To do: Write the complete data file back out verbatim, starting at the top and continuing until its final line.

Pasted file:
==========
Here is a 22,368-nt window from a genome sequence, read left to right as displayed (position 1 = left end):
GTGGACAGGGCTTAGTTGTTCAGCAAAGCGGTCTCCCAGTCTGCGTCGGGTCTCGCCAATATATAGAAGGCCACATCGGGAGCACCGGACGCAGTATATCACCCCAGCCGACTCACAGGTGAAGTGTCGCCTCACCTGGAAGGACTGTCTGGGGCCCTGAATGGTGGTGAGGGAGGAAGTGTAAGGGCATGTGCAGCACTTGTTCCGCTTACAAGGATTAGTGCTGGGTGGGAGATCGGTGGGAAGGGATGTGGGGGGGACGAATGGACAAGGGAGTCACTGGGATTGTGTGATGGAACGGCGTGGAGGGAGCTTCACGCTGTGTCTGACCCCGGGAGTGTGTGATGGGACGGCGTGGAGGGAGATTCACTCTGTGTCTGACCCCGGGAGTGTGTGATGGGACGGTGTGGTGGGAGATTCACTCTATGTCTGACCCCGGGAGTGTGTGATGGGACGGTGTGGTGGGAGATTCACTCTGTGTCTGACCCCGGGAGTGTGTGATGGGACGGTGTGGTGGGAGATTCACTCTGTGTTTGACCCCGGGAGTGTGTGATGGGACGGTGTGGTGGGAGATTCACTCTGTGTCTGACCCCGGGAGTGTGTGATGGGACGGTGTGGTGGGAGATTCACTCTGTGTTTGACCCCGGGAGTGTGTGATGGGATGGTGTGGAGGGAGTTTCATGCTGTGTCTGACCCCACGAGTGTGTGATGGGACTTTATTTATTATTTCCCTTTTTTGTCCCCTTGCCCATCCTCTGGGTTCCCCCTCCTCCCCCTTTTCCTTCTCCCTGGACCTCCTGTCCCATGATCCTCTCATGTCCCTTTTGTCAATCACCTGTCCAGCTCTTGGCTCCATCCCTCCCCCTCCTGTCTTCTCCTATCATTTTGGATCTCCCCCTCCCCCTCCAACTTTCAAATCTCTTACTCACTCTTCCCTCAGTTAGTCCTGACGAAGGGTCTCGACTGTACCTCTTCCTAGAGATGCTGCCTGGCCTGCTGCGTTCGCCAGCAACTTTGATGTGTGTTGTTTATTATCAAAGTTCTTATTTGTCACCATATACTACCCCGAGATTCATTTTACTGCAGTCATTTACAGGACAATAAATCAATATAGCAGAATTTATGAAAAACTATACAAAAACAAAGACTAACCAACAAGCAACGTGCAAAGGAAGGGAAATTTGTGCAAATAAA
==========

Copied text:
Here is a 22,368-nt window from a genome sequence, read left to right as displayed (position 1 = left end):
GTGGACAGGGCTTAGTTGTTCAGCAAAGCGGTCTCCCAGTCTGCGTCGGGTCTCGCCAATATATAGAAGGCCACATCGGGAGCACCGGACGCAGTATATCACCCCAGCCGACTCACAGGTGAAGTGTCGCCTCACCTGGAAGGACTGTCTGGGGCCCTGAATGGTGGTGAGGGAGGAAGTGTAAGGGCATGTGCAGCACTTGTTCCGCTTACAAGGATTAGTGCTGGGTGGGAGATCGGTGGGAAGGGATGTGGGGGGGACGAATGGACAAGGGAGTCACTGGGATTGTGTGATGGAACGGCGTGGAGGGAGCTTCACGCTGTGTCTGACCCCGGGAGTGTGTGATGGGACGGCGTGGAGGGAGATTCACTCTGTGTCTGACCCCGGGAGTGTGTGATGGGACGGTGTGGTGGGAGATTCACTCTATGTCTGACCCCGGGAGTGTGTGATGGGACGGTGTGGTGGGAGATTCACTCTGTGTCTGACCCCGGGAGTGTGTGATGGGACGGTGTGGTGGGAGATTCACTCTGTGTTTGACCCCGGGAGTGTGTGATGGGACGGTGTGGTGGGAGATTCACTCTGTGTCTGACCCCGGGAGTGTGTGATGGGACGGTGTGGTGGGAGATTCACTCTGTGTTTGACCCCGGGAGTGTGTGATGGGATGGTGTGGAGGGAGTTTCATGCTGTGTCTGACCCCACGAGTGTGTGATGGGACTTTATTTATTATTTCCCTTTTTTGTCCCCTTGCCCATCCTCTGGGTTCCCCCTCCTCCCCCTTTTCCTTCTCCCTGGACCTCCTGTCCCATGATCCTCTCATGTCCCTTTTGTCAATCACCTGTCCAGCTCTTGGCTCCATCCCTCCCCCTCCTGTCTTCTCCTATCATTTTGGATCTCCCCCTCCCCCTCCAACTTTCAAATCTCTTACTCACTCTTCCCTCAGTTAGTCCTGACGAAGGGTCTCGACTGTACCTCTTCCTAGAGATGCTGCCTGGCCTGCTGCGTTCGCCAGCAACTTTGATGTGTGTTGTTTATTATCAAAGTTCTTATTTGTCACCATATACTACCCCGAGATTCATTTTACTGCAGTCATTTACAGGACAATAAATCAATATAGCAGAATTTATGAAAAACTATACAAAAACAAAGACTAACCAACAAGCAACGTGCAAAGGAAGGGAAATTTGTGCAAATAAA